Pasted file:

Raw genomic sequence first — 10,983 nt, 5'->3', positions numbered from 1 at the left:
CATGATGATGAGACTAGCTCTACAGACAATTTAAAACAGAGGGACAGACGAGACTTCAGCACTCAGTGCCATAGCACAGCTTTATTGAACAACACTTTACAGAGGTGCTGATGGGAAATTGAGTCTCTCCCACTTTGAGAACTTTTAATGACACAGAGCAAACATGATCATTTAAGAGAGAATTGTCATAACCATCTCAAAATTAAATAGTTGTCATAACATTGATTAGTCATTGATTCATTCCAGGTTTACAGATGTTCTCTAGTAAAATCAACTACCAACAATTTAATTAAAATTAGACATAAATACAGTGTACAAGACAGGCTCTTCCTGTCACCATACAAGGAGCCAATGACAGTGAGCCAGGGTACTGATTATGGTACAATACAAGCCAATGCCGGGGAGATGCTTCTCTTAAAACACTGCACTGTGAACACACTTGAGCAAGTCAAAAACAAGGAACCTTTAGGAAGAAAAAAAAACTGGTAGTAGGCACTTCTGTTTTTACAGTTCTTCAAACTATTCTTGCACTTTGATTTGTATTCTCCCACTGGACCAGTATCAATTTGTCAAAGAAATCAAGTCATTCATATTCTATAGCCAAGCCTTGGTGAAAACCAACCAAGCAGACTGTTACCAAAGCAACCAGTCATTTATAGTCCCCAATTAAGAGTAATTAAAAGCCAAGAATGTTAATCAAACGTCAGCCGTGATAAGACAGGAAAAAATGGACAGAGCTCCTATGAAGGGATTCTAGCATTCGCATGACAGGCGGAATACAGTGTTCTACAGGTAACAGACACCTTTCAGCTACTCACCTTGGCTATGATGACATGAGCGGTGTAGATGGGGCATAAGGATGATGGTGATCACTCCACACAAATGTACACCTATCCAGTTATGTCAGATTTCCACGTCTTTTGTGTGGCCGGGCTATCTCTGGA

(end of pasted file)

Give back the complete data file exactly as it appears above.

Raw genomic sequence first — 10,983 nt, 5'->3', positions numbered from 1 at the left:
CATGATGATGAGACTAGCTCTACAGACAATTTAAAACAGAGGGACAGACGAGACTTCAGCACTCAGTGCCATAGCACAGCTTTATTGAACAACACTTTACAGAGGTGCTGATGGGAAATTGAGTCTCTCCCACTTTGAGAACTTTTAATGACACAGAGCAAACATGATCATTTAAGAGAGAATTGTCATAACCATCTCAAAATTAAATAGTTGTCATAACATTGATTAGTCATTGATTCATTCCAGGTTTACAGATGTTCTCTAGTAAAATCAACTACCAACAATTTAATTAAAATTAGACATAAATACAGTGTACAAGACAGGCTCTTCCTGTCACCATACAAGGAGCCAATGACAGTGAGCCAGGGTACTGATTATGGTACAATACAAGCCAATGCCGGGGAGATGCTTCTCTTAAAACACTGCACTGTGAACACACTTGAGCAAGTCAAAAACAAGGAACCTTTAGGAAGAAAAAAAAACTGGTAGTAGGCACTTCTGTTTTTACAGTTCTTCAAACTATTCTTGCACTTTGATTTGTATTCTCCCACTGGACCAGTATCAATTTGTCAAAGAAATCAAGTCATTCATATTCTATAGCCAAGCCTTGGTGAAAACCAACCAAGCAGACTGTTACCAAAGCAACCAGTCATTTATAGTCCCCAATTAAGAGTAATTAAAAGCCAAGAATGTTAATCAAACGTCAGCCGTGATAAGACAGGAAAAAATGGACAGAGCTCCTATGAAGGGATTCTAGCATTCGCATGACAGGCGGAATACAGTGTTCTACAGGTAACAGACACCTTTCAGCTACTCACCTTGGCTATGATGACATGAGCGGTGTAGATGGGGCATAAGGATGATGGTGATCACTCCACACAAATGTACACCTATCCAGTTATGTCAGATTTCCACGTCTTTTGTGTGGCCGGGCTATCTCTGGA